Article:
We propose a sequence-based combinatorial alternative to statistical approaches for the detection of functionally important coevolved residue networks using phylogenetic information. This combinatorial approach is based on the analysis of a set of aligned sequences, on the associated distance tree and on the combinatorics of its subtrees and does not need structural data nor the knowledge of functional residues as the ATD method. The first stage of the method selects conserved positions based on the scattering of residues (within the position) in the tree. For this, a novel notion of rank for an alignment position in a multiple sequence alignment is used. It is purely based on information extracted from the distance tree, and it is defined to be the number of Maximal SubTrees (MST) observed at the position, where a MST is the largest subtree conserving a residue at the given position. In the second stage of the method, all pairs of selected conserved positions are evaluated accordingly to the distribution of their residues in the tree. Namely, for each selected position, we parse the distance tree and apply numerical criteria to score coevolution between pairs of residues conserved on subtrees and identify positions with similar residue distribution.

We apply the method to the haemoglobin and serine protease families, which have been previously studied by Suel & Ranganathan with the Statistical Coupling Analysis (SCA) approach [5],[12]. For this, we use the same alignments of highly divergent sequences which satisfy stastitical constraints. The MST method captures with the same accuracy the networks detected by SCA and it predicts some new coevolved positions missed by SCA because of the number of aligned sequences and of sequence divergence which are required to be both high by the statistical approach. In general, these constraints limit the domain of applicability of SCA to well-described families. We successfully apply the MST approach to the leucine dehydrogenase and PDZ domain families and base the analysis on sequences selected with PSI-BLAST, with no divergence constraints and only one reference sequence. Mechanical and functional networks have been detected for both families.


Rank of a position in a sequence alignment

The rank of a position s in a tree T corresponds to the number of MSTs decomposing T at position s, where a MST is the largest subtree conserving a same residue (see Figure 1A).

Figure 1. MSTs and ranks illustrated in a sequence alignment and associated distance tree T.

A. Analysis of conservation at position s = 9 in the sequence alignment, MST rank and ET rank (as defined in [20]). The 5 MSTs conserving residues at position 9 are delimited by purple dotted lines and their roots are represented by purple circles. The 10 subtrees identified by the ET approach are delimited by pink dotted lines and the node determining the rank of conservation of the 9th position is indicated by a pink square. B. Analysis of 6 different alignment positions marked with distinguished colors in the alignment and in the tree. The rank , its corresponding ET rank and the roots of MSTs decomposing T with respect to position s are colored the same way.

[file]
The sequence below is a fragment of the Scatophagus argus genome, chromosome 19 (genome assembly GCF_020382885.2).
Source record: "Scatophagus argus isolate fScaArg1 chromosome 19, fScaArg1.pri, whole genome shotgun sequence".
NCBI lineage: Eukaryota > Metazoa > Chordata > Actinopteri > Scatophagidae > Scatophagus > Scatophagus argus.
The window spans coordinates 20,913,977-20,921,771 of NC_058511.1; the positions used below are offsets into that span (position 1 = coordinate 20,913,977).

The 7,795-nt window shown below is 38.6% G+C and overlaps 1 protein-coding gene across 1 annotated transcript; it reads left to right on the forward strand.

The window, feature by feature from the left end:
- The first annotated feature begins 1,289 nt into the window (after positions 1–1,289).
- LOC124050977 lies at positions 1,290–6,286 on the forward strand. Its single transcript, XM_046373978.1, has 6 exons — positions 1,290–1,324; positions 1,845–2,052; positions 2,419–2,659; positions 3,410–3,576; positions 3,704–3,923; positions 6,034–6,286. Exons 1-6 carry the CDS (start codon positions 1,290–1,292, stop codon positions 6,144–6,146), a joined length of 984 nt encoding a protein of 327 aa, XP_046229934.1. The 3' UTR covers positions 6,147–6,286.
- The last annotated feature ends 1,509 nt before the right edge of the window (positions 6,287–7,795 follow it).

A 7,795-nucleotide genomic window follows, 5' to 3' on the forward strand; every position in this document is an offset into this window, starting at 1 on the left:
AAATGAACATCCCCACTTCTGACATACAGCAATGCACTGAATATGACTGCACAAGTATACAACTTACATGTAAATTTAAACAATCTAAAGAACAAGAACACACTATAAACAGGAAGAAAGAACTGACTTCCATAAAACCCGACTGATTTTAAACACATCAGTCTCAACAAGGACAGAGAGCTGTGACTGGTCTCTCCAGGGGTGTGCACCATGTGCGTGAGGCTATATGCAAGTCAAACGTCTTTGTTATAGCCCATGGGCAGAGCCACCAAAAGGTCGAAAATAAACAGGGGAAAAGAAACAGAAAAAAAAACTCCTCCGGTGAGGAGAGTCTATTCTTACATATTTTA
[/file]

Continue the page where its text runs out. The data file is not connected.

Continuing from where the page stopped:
Let T be a tree associated to some aligned set of sequences, be its nodes, be its leaves each labeled with an aligned sequence, be the subtree of T rooted at , and be the father node of , if it exists. If S is the length of the alignment, then we distinguish S different positions. Let be the set of residues belonging to the aligned sequences at position , and . The function associates to a leaf l of T and to a position s the residue r corresponding to the s-th position in the aligned sequence labeling the leaf l, with .

A subtree is conserved at position s if , . By convention, gaps are considered to be different residues, and if both and are gaps then . A subtree is maximal at position s if is conserved at position s and, if exists then is not conserved at s.

A rank of a position s in T is defined aswith (see example in Figure 1).

This new definition of rank differs from the one initially used in the Evolutionary Trace method (ET) [20] which corresponds to the minimal distance from the root determining subtrees that conserve a same residue. The ET rank is easily affected by erroneous alignments and incorrect tree constructions as shown in Figure 1A, where the ET rank is required to be very low even though the residue V is conserved in almost all sequences at position 9. It also differs from definitions which combine tree structure information with information content of aligned sequences [21] or from definitions combining tree structure information with physico-chemical properties of the residues [22]. A rank means that T is maximal at position s, that is, s is completely conserved (see red positions in Figure 1B), and a rank means that each leaf in T at position s is a MST, that is, each pair of neighboring leaves in the tree is associated to different residues at position s (see the orange position in Figure 1B). Intuitively, positions with small (big) rank have undergone strong (weak) evolutionary pressure.

Selection of seed positions

To identify networks of coevolved residues, we work under the hypothesis that coevolved positions are “enough conserved”. For this, we shall select a group of starting positions, called seeds, which display a sufficiently high conservation level.

Conserved positions and stability.